The 13th book I finished on my list was a really good one, making me think 13 might just be my lucky number. I finished reading oino sakai's poetry chapbook Ancient Skies this morning.
oino sakai is a pretty big name in a field that is, honestly, fairly small — speculative poetry. It is a pity that there is not a bigger readership of this niche genre, because there are some fine poets writing speculative poems. oino sakai's specialty is scifaiku. His work is always marked by excellence in both parent genres, science fiction and haiku, and I count him one of the poets I am learning from in order to improve my own work. His poetry is truly masterful.
The little volume Ancient Skies is packed with some huge works — not huge in length (of course), but in significance. oino sakai does a wonderful job, over and over again, of capturing that "a-ha moment" that is so central to good haiku. And throughout the range of poems in the collection, he is true to the description on the title page of the book: "A haiku is a captured moment in time. A scifaiku is a captured moment in a possible future." Ancient Skies looks into so many possible futures and draws them near to us, moment by moment.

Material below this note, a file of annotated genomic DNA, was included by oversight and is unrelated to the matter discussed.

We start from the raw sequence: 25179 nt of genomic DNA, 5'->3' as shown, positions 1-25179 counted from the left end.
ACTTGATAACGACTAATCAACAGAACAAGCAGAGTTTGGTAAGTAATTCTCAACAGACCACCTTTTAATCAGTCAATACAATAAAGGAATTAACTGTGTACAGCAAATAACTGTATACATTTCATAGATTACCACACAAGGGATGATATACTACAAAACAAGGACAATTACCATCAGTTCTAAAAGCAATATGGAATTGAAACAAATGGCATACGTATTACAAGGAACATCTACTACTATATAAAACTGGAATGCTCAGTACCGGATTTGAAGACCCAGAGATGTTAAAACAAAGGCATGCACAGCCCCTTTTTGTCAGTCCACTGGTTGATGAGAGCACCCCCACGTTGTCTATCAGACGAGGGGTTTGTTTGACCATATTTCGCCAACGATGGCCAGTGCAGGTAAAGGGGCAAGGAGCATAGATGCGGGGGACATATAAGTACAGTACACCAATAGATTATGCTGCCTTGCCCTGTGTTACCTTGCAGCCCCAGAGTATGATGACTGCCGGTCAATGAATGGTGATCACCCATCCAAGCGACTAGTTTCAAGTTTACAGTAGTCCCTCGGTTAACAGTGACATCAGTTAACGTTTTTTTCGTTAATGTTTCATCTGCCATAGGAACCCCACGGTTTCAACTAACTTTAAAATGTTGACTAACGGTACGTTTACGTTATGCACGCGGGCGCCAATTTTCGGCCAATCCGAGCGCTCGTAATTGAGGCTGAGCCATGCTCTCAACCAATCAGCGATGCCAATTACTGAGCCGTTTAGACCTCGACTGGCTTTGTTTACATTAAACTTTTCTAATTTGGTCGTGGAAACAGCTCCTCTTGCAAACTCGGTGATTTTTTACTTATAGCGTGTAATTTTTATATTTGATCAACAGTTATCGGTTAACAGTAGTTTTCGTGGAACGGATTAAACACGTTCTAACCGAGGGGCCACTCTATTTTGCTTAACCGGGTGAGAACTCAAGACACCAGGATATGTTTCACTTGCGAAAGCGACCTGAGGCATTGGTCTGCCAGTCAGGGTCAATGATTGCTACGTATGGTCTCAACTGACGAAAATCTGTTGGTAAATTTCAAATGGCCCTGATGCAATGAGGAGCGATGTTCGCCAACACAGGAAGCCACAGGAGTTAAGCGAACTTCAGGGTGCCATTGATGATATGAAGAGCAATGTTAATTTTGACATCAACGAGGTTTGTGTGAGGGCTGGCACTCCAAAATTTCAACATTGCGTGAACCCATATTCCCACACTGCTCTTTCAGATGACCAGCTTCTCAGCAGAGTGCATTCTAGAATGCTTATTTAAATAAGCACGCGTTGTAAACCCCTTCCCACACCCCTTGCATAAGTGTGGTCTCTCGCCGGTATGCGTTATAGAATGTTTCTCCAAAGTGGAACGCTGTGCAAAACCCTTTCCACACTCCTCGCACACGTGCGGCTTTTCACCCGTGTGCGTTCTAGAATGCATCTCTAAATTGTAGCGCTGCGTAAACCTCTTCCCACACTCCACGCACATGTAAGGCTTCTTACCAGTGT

The first section of the book is filled with haiku, more than 60 in total. In the second section, oino sakai showcases other poetic forms derived from traditional Japanese poetry (such as the tanka and haibun), as well as experimental forms such as the zip, the stellarenga, and the Fib. There are a good number of poems across a wide range of forms, and it makes for very fun reading.
Ancient Skies was published by Sam's Dot Publishing, and is available through the Genre Mall.